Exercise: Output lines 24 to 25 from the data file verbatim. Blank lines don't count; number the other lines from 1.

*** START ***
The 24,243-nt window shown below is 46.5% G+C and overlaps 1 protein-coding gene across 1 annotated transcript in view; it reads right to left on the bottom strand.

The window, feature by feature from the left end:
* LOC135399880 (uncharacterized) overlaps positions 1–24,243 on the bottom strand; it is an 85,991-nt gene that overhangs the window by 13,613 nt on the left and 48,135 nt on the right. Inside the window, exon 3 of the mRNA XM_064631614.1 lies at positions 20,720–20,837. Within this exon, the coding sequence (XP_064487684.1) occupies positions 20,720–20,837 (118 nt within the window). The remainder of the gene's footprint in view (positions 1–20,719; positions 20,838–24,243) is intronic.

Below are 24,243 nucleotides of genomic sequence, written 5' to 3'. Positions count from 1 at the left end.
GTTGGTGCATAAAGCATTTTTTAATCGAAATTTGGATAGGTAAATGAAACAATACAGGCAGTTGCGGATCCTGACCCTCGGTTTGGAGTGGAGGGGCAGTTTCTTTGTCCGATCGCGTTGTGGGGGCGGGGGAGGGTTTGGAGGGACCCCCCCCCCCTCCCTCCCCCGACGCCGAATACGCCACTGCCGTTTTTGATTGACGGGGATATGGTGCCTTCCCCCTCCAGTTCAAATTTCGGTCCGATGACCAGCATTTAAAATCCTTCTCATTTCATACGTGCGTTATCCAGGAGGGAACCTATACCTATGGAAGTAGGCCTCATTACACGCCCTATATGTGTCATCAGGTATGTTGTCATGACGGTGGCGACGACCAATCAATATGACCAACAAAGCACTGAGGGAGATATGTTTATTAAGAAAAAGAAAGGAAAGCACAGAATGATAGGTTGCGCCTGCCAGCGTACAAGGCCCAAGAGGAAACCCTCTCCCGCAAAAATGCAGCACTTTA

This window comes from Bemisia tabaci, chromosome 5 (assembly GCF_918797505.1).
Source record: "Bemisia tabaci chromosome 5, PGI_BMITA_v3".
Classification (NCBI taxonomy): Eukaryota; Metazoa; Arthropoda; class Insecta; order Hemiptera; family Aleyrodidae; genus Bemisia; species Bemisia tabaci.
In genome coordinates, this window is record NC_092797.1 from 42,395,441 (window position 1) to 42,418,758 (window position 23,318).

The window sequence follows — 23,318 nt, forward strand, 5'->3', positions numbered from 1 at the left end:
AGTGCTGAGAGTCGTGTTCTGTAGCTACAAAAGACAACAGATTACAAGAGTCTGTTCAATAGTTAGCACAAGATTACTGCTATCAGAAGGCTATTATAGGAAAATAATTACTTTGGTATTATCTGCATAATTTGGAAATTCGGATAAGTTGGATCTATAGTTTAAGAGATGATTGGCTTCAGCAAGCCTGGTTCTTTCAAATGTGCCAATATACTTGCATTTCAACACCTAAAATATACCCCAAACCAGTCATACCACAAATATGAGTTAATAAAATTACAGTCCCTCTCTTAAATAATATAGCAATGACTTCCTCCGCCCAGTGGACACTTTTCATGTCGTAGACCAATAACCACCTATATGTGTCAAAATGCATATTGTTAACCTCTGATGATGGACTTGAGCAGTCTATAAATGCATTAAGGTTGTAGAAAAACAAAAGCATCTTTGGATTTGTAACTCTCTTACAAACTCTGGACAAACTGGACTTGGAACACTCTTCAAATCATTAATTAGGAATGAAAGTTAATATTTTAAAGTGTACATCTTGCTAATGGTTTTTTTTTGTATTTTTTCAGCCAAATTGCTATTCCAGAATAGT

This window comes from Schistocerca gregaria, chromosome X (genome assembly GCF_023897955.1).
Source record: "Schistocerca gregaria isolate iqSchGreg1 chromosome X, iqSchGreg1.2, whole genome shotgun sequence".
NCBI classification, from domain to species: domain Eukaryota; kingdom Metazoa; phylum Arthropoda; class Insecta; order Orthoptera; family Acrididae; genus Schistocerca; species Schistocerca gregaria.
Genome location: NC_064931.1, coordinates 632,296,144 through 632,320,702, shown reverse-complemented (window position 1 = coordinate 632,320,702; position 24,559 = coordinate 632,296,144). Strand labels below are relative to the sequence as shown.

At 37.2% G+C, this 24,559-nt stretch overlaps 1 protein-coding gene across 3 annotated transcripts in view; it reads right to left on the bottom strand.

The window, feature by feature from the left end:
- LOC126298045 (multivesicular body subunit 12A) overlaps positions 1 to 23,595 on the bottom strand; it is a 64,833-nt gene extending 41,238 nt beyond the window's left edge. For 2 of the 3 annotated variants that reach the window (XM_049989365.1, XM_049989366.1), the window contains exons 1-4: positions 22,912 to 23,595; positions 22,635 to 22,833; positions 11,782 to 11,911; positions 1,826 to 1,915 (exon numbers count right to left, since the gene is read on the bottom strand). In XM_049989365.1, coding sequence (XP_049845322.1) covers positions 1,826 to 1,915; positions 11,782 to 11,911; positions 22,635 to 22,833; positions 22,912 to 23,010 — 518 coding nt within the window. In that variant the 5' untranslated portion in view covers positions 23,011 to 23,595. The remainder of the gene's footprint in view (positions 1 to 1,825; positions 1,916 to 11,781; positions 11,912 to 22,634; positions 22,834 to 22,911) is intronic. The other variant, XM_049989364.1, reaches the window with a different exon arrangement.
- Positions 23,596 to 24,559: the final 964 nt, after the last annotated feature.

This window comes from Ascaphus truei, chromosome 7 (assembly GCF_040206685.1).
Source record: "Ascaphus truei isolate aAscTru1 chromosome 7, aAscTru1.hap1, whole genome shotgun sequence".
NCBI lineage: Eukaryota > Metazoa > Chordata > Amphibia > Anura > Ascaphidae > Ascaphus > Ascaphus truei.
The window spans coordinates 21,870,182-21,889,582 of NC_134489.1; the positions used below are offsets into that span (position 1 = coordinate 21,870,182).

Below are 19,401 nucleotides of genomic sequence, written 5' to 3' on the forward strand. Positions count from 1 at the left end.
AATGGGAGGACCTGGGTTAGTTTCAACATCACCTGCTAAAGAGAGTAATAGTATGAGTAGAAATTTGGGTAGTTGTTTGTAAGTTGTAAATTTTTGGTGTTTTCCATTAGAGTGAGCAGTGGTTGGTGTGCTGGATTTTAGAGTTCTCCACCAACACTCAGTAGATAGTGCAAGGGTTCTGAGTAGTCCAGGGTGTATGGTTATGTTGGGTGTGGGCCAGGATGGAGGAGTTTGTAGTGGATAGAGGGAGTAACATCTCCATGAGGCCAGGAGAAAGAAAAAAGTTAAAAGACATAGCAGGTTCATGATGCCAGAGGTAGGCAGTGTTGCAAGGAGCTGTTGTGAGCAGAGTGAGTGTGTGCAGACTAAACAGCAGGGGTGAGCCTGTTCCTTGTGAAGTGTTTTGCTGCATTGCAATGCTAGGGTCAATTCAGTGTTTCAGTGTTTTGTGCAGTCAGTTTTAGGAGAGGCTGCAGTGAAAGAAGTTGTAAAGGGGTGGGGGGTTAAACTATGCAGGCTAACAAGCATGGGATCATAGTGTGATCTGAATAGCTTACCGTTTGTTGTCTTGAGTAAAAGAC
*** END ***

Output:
Below are 19,401 nucleotides of genomic sequence, written 5' to 3' on the forward strand. Positions count from 1 at the left end.
AATGGGAGGACCTGGGTTAGTTTCAACATCACCTGCTAAAGAGAGTAATAGTATGAGTAGAAATTTGGGTAGTTGTTTGTAAGTTGTAAATTTTTGGTGTTTTCCATTAGAGTGAGCAGTGGTTGGTGTGCTGGATTTTAGAGTTCTCCACCAACACTCAGTAGATAGTGCAAGGGTTCTGAGTAGTCCAGGGTGTATGGTTATGTTGGGTGTGGGCCAGGATGGAGGAGTTTGTAGTGGATAGAGGGAGTAACATCTCCATGAGGCCAGGAGAAAGAAAAAAGTTAAAAGACATAGCAGGTTCATGATGCCAGAGGTAGGCAGTGTTGCAAGGAGCTGTTGTGAGCAGAGTGAGTGTGTGCAGACTAAACAGCAGGGGTGAGCCTGTTCCTTGTGAAGTGTTTTGCTGCATTGCAATGCTAGGGTCAATTCAGTGTTTCAGTGTTTTGTGCAGTCAGTTTTAGGAGAGGCTGCAGTGAAAGAAGTTGTAAAGGGGTGGGGGGTTAAACTATGCAGGCTAACAAGCATGGGATCATAGTGTGATCTGAATAGCTTACCGTTTGTTGTCTTGAGTAAAAGAC